The last time a total Solar Eclipse Traveled from coast to coast across America in 1918, telephones existed in only a fraction of American homes and involved a switchboard operator to connect calls. In contrast, roughly 77 percent of Americans today carry a smartphone, crammed with features on a scale unimaginable a century ago.
To take full advantage of this dramatic leap in technology between Great American Eclipses, we’ve compiled a list of helpful apps to assist you on Aug. 21. While you certainly won’t need a smartphone to gaze up at the dramatic beauty of a total solar eclipse, these accompanying apps may make the experience that much informative and safer.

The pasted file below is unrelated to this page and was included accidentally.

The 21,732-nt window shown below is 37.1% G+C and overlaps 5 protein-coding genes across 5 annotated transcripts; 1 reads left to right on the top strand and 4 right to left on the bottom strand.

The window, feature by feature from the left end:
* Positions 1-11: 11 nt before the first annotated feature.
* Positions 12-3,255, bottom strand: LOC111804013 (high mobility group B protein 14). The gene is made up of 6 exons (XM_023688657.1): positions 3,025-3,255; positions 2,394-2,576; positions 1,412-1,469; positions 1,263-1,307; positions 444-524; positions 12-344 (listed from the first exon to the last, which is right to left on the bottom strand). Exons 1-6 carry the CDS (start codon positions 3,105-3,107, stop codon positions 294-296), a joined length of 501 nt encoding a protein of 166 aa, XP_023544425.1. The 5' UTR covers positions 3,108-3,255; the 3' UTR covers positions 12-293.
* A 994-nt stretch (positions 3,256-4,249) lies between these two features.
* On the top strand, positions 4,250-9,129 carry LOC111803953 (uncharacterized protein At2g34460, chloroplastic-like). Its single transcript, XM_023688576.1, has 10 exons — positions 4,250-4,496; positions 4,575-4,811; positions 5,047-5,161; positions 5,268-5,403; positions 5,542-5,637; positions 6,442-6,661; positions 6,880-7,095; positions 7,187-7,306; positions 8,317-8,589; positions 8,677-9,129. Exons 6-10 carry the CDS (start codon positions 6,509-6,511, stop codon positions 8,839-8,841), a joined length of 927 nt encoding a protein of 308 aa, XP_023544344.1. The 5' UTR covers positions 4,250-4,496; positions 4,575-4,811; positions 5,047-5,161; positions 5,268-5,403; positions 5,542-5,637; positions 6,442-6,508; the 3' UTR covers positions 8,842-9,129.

Created by an experienced eclipse chaser, the Solar Eclipse Timer is a must-have app for those within the narrow 70-mile wide path of totality. Once locked on to your location using the GPS, the app will vocally begin prompting you of the various stages of the eclipse. For those under totality, the most helpful notifications will be when to keep your solar glasses on and when it’s time to safely remove them and look at the sun fully eclipsed. Some of the most common eye injuries associated with eclipse gazing come when people either remove their glasses too soon or fail to put them on ahead of the crucial window.
In addition to the vocal assistance, the Apps also features a reference video chronicling the various stages of the moon’s path across the sun, as well as a wide array of facts associated with the phenomena.